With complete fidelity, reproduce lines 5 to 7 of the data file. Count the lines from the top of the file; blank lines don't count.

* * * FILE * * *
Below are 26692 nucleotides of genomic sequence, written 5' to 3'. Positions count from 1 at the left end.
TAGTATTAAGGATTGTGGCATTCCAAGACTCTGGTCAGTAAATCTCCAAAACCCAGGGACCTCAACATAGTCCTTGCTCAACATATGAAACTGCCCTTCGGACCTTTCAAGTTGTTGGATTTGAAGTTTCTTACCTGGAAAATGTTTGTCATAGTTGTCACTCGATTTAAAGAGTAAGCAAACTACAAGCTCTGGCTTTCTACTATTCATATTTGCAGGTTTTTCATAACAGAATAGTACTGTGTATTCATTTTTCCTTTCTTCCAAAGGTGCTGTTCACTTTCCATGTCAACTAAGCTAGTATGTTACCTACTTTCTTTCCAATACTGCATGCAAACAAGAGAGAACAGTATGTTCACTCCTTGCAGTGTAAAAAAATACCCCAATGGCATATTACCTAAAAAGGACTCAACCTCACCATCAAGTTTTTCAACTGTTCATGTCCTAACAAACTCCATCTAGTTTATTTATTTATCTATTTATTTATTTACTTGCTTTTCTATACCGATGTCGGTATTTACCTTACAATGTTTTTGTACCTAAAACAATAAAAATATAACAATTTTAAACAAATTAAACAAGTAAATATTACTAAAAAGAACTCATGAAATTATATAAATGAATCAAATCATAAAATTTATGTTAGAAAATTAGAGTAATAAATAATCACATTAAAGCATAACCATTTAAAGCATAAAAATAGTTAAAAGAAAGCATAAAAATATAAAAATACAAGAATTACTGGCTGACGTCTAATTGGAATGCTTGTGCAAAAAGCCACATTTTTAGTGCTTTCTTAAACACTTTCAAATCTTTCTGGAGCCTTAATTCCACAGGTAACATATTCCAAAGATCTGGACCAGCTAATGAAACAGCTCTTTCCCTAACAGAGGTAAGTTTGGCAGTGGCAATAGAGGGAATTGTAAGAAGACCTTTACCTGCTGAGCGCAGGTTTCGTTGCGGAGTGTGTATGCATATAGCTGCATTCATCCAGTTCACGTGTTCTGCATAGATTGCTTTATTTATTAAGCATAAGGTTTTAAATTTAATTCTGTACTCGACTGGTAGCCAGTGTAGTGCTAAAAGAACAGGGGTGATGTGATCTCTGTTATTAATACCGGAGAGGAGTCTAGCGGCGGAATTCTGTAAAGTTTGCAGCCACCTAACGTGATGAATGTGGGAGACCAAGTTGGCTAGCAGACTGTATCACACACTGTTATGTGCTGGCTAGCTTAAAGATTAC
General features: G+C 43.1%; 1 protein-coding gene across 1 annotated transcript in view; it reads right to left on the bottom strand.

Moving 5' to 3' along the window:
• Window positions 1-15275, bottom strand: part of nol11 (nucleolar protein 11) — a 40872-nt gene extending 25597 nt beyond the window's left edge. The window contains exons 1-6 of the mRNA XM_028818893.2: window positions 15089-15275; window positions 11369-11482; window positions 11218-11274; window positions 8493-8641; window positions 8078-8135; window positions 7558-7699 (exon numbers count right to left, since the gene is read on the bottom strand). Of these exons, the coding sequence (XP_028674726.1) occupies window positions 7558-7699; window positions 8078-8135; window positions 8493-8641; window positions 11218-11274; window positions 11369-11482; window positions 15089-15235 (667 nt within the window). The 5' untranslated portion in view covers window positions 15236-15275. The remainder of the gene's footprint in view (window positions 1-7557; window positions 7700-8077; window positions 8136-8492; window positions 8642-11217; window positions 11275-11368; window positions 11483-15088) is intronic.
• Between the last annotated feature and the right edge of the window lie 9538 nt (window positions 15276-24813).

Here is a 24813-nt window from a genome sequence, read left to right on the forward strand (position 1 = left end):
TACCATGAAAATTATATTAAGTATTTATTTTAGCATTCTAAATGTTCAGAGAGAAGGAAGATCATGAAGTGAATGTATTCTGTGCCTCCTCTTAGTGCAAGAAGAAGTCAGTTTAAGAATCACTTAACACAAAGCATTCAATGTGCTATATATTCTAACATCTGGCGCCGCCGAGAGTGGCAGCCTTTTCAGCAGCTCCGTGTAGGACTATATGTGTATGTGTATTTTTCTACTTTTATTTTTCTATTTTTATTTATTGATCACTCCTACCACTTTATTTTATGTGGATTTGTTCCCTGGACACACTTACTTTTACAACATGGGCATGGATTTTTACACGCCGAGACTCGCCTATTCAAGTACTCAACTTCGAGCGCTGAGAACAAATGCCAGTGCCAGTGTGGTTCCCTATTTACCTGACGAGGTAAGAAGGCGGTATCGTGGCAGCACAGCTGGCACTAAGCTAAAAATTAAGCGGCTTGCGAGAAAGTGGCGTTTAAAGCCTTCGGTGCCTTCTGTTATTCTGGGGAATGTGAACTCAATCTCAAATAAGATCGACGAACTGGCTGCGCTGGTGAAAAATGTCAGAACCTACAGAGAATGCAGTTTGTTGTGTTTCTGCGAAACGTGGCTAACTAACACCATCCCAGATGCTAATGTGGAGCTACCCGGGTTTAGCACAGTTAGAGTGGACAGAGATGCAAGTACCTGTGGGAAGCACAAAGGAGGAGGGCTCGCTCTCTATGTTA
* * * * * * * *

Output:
• Window positions 1-15275, bottom strand: part of nol11 (nucleolar protein 11) — a 40872-nt gene extending 25597 nt beyond the window's left edge. The window contains exons 1-6 of the mRNA XM_028818893.2: window positions 15089-15275; window positions 11369-11482; window positions 11218-11274; window positions 8493-8641; window positions 8078-8135; window positions 7558-7699 (exon numbers count right to left, since the gene is read on the bottom strand). Of these exons, the coding sequence (XP_028674726.1) occupies window positions 7558-7699; window positions 8078-8135; window positions 8493-8641; window positions 11218-11274; window positions 11369-11482; window positions 15089-15235 (667 nt within the window). The 5' untranslated portion in view covers window positions 15236-15275. The remainder of the gene's footprint in view (window positions 1-7557; window positions 7700-8077; window positions 8136-8492; window positions 8642-11217; window positions 11275-11368; window positions 11483-15088) is intronic.
• Between the last annotated feature and the right edge of the window lie 9538 nt (window positions 15276-24813).

Here is a 24813-nt window from a genome sequence, read left to right on the forward strand (position 1 = left end):